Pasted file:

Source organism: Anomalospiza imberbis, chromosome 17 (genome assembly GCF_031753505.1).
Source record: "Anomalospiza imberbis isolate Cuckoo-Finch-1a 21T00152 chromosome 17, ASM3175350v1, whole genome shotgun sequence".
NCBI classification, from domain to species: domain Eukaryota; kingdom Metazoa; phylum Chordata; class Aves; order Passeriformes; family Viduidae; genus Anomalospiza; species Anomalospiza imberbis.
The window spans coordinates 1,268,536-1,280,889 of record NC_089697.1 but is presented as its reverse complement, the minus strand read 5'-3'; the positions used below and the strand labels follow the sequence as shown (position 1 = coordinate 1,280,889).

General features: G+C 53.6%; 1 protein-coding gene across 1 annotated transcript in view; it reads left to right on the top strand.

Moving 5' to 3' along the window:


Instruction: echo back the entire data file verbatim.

Source organism: Anomalospiza imberbis, chromosome 17 (genome assembly GCF_031753505.1).
Source record: "Anomalospiza imberbis isolate Cuckoo-Finch-1a 21T00152 chromosome 17, ASM3175350v1, whole genome shotgun sequence".
NCBI classification, from domain to species: domain Eukaryota; kingdom Metazoa; phylum Chordata; class Aves; order Passeriformes; family Viduidae; genus Anomalospiza; species Anomalospiza imberbis.
The window spans coordinates 1,268,536-1,280,889 of record NC_089697.1 but is presented as its reverse complement, the minus strand read 5'-3'; the positions used below and the strand labels follow the sequence as shown (position 1 = coordinate 1,280,889).

General features: G+C 53.6%; 1 protein-coding gene across 1 annotated transcript in view; it reads left to right on the top strand.

Moving 5' to 3' along the window: